When Madison Cawthorn revealed his plan to abandon western North Carolina’s 11th Congressional District to seek reelection in a neighboring — and seemingly friendlier — district, he exuded confidence, even cockiness, about the outcome.
“We are taking ground for constitutional conservatism,” he wrote on Twitter, describing his move into the adjacent 13th District as if leading a righteous crusade into infidel territory. Otherwise, the 26-year-old Republican added, “I’m afraid that another establishment, go-along-to-get-along Republican would prevail there. I will not let that happen.”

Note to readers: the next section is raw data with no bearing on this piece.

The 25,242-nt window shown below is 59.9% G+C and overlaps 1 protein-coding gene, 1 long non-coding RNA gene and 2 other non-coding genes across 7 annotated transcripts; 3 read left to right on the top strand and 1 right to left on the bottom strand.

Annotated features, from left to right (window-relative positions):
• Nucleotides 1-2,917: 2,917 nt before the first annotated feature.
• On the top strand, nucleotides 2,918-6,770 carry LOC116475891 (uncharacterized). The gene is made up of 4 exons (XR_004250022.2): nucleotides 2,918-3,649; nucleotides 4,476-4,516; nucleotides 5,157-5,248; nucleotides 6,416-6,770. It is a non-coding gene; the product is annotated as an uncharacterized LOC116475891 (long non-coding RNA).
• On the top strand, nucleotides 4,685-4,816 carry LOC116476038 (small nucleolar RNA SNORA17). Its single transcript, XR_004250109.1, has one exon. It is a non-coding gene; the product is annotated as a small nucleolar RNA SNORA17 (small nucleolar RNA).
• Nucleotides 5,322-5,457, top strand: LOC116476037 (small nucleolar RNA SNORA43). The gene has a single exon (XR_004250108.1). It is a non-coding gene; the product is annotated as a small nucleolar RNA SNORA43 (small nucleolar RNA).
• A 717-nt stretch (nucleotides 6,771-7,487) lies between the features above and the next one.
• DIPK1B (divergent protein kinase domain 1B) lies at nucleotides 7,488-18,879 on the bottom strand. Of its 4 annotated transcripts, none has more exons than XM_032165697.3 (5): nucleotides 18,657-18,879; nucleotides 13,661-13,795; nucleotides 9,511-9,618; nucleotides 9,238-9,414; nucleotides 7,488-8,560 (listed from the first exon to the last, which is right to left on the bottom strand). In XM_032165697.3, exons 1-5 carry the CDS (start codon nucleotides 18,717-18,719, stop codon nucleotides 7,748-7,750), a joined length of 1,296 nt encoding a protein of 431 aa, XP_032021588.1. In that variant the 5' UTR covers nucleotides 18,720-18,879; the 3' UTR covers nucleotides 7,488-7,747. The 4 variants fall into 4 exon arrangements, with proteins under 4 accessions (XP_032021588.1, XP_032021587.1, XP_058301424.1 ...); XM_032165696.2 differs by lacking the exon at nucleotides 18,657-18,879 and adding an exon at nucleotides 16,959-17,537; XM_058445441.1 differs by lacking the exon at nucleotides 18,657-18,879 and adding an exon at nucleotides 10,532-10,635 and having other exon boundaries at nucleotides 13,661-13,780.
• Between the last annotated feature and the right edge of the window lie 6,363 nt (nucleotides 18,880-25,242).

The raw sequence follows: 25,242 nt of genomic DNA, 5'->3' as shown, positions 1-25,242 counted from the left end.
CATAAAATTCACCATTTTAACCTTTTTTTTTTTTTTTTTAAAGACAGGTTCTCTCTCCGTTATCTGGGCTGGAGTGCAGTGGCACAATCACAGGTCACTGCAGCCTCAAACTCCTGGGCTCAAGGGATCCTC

Initially his bravado in jumping the district line — a legal, though rare move — seemed politically sound and his victory assured. As a rising media star on the GOP’s far-right fringe and armed with the endorsement of ex-President Trump, Cawthorn had raised $2.3 million toward reelection by the end of September, with more pouring in.